Where
to get the rest of the information:
When
designing the heating element, you probably know the power
and the voltage you want to operate the heater at.
Knowing
the Power desired (watts) and the Voltage that is available
the current can be calculated from Formula F2. By plugging
this current into Formula F1, you can determine the resistance
required. As long as the heating element matches that resistance,
electrically you are OK. The life of the element, will be
determined by other characteristics such as environment, (meaning
temperature and chemical make up), and surface loading. Occasionally
you cannot get the all of the characteristics into an acceptable
range and you will have to revisit the electrical design,
possibly using a lower voltage or other means to get a reasonable
life expectancy.
The
above formula provides a method of determining the resistance
of the heating element. Once this is known, the size and length
of the heating element must be determined. Generally this
is an iterative process where one wire or strip size is chosen,
then the length is calculated, and finally the physical size
is checked to see if it will fit in the space available. Then,
if needed, the size is increased or decreased to lengthen
or shorten the element and the design is again rechecked.
The
resistance per unit length of a given cross section can be
calculated or looked it up in a table provided by manufacturers
of resistance materials. If you choose to calculate it, it
can be calculated by knowing the resistivity of the material.
With
the resistivity of a material, one can calculate the resistance
per unit length for any cross section. Resistivity technically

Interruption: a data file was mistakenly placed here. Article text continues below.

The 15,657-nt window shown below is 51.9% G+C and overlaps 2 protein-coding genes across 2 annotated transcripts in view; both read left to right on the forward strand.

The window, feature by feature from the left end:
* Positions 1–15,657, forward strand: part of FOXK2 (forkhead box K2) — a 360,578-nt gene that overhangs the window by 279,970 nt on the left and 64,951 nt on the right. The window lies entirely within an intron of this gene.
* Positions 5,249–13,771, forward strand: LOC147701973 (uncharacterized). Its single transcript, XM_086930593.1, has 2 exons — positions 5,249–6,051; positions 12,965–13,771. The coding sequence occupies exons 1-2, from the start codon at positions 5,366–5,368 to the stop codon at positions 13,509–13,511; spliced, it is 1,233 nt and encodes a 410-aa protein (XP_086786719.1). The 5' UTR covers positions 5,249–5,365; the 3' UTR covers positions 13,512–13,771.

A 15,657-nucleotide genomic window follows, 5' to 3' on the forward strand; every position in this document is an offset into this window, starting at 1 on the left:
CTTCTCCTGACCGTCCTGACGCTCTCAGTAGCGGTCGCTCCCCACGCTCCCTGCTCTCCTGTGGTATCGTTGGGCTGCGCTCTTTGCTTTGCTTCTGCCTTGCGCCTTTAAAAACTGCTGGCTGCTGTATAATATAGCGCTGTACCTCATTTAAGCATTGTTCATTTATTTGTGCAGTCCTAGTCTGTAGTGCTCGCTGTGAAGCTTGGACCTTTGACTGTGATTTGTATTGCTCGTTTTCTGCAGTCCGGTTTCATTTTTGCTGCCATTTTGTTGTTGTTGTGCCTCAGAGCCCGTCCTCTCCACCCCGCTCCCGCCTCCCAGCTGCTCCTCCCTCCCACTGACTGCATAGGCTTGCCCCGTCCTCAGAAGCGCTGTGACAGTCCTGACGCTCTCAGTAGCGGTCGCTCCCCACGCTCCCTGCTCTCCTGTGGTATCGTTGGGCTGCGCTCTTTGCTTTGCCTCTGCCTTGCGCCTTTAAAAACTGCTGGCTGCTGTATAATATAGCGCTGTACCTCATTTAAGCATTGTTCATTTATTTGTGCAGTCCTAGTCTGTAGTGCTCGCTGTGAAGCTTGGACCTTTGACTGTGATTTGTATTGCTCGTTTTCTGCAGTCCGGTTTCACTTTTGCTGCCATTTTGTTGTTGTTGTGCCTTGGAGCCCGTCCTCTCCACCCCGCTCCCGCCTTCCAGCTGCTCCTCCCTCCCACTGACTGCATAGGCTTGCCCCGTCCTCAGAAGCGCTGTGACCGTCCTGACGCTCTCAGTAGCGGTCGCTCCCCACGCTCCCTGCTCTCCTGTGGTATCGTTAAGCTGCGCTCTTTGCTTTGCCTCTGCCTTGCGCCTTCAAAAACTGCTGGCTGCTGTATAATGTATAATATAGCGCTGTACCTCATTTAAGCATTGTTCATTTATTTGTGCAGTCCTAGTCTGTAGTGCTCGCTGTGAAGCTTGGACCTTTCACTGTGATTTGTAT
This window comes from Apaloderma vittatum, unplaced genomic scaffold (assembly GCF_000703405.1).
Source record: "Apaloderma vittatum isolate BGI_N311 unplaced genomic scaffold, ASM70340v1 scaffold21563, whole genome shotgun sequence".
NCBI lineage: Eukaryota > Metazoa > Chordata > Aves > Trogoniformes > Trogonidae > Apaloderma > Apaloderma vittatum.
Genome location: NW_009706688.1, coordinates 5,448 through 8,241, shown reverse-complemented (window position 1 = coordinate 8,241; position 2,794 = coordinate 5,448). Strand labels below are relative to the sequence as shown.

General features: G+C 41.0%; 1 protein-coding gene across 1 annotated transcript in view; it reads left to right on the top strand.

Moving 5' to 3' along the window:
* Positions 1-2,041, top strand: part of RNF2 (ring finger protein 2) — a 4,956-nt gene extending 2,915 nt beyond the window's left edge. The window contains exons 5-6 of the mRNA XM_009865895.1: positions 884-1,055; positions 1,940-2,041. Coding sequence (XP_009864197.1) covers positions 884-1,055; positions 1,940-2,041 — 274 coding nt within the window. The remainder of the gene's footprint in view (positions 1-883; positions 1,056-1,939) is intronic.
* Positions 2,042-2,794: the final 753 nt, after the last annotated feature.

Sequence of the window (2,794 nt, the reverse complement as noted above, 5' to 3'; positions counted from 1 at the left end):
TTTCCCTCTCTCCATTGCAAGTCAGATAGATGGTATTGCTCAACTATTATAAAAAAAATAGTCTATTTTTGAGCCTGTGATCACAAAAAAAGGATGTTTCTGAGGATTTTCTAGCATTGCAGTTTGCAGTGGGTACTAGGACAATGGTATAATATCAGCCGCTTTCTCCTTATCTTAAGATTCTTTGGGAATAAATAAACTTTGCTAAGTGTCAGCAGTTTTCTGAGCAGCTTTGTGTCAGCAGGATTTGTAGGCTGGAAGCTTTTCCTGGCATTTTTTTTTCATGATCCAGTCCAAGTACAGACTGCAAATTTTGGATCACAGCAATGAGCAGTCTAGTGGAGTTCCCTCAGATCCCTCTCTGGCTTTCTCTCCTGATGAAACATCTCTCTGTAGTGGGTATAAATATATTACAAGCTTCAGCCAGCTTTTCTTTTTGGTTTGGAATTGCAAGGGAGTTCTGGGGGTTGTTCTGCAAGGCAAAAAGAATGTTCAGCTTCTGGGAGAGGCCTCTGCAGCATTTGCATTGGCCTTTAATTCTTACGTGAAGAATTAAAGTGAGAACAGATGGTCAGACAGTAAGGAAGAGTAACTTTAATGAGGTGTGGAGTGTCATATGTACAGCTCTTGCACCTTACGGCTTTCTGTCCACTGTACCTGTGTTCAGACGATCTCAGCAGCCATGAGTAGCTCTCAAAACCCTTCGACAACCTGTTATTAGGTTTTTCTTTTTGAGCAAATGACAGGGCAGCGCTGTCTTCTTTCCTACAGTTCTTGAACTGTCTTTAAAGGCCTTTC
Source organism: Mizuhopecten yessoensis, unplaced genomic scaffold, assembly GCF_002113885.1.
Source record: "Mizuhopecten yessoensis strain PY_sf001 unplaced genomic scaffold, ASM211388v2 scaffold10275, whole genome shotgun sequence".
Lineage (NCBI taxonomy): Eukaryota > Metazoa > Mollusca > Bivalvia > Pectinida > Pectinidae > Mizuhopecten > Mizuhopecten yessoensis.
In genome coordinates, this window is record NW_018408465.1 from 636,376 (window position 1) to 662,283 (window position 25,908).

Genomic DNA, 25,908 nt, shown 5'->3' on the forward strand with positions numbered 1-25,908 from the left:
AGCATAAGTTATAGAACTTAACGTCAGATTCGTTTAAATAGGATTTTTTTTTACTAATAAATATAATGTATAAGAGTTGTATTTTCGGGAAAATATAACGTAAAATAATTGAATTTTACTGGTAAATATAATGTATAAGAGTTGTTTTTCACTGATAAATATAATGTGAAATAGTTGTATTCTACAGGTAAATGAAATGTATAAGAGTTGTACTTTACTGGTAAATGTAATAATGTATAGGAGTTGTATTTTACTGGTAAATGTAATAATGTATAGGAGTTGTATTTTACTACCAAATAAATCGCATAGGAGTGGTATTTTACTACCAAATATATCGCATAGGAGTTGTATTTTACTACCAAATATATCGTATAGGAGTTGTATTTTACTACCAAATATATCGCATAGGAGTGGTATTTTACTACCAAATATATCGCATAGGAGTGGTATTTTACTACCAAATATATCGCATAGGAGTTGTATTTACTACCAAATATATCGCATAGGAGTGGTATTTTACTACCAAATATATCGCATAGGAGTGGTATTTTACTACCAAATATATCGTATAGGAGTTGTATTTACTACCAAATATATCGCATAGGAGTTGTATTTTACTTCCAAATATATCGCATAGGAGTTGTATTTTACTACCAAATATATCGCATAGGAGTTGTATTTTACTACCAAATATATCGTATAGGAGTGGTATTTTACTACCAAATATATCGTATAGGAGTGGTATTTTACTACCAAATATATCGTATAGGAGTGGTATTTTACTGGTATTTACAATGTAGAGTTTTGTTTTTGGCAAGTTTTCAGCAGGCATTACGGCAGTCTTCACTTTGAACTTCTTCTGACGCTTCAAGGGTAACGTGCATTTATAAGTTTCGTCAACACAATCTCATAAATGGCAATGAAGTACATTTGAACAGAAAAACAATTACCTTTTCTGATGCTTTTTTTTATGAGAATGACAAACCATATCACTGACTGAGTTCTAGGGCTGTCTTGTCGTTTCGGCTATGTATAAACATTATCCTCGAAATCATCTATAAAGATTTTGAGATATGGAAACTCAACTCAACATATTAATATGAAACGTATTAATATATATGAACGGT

is in units of "Ohmlength", results in "Ohmfoot" for English
units and or "Ohmmeter" for Metric. This is actually a reduction
units from the formula that is somewhat easier to understand:
Where R is the Resisitivity and
L is the unit of length.
As
you can see this expression can be reduced to OhmLength,
but is not as user friendly.
In
the English System, (inches and feet)
For round wire:
Resistivity has the units of Ohms/circularmilfoot.
To calculate the resistance per foot, the resistivity is divided
by the diameter (expressed in mills) squared.
For a rectangular section,
Resistivity has the units of Ohms/squaremilfoot.
To calculate the resistance per foot, the resistivity is divided
by the width (expressed in mills) times the thickness (expressed
in mills).
The
difference between the rectangular and circular Resistivity
is the factor of pi
divided by 4 .
For
dimensions in metric units:
For round and rectangular cross sections:
Resistivity has the units of ohmsmm^2/m.
To calculate the resistance
per m, the resistivity is divided by the cross sectional area
in mm.
The
key design criteria for determining the life of an element
is the temperature that the element operates at. Unfortunately
there is no easy way to determine what that temperature will
be. A set of guidelines for element configurations combined
with a set of allowable watt loading are best used to review
the design and if the life will be acceptable.
The
watt loading of an element is the amount of energy being transmitted
through a unit of surface area. The greater the amount of
energy to be transferred per unit surface area, the hotter
the element must run in order to transmit the energy to the
objects receiving the energy.
The
easiest way to understand this is to consider an element in
open air. In order to get it to glow red it has to be loaded
very heavy, transmitting a large amount of energy. If you
now place the same element in a furnace at 1800F / 1000C,
the element will glow (with the same intensity as the rest
of the furnace) without and power being applied to the element.
As you now increase the power the element is generating, the
element will be at a temperature above 1800F / 1000C. If you
would place the same load on the element that was required
to heat it to a glowing red in at room temperature, it would
overheat and fail very quickly.
If
the surface loading on the element is too high, you should
increase the length. Increasing the size of the cross section
can do this.
The
surface of the heating element is calculated by calculating
the perimeter of the heater, multiplied by its length
For
more information on the surface loading for elements click
on this link:
Surface
Loading for Heating Elementst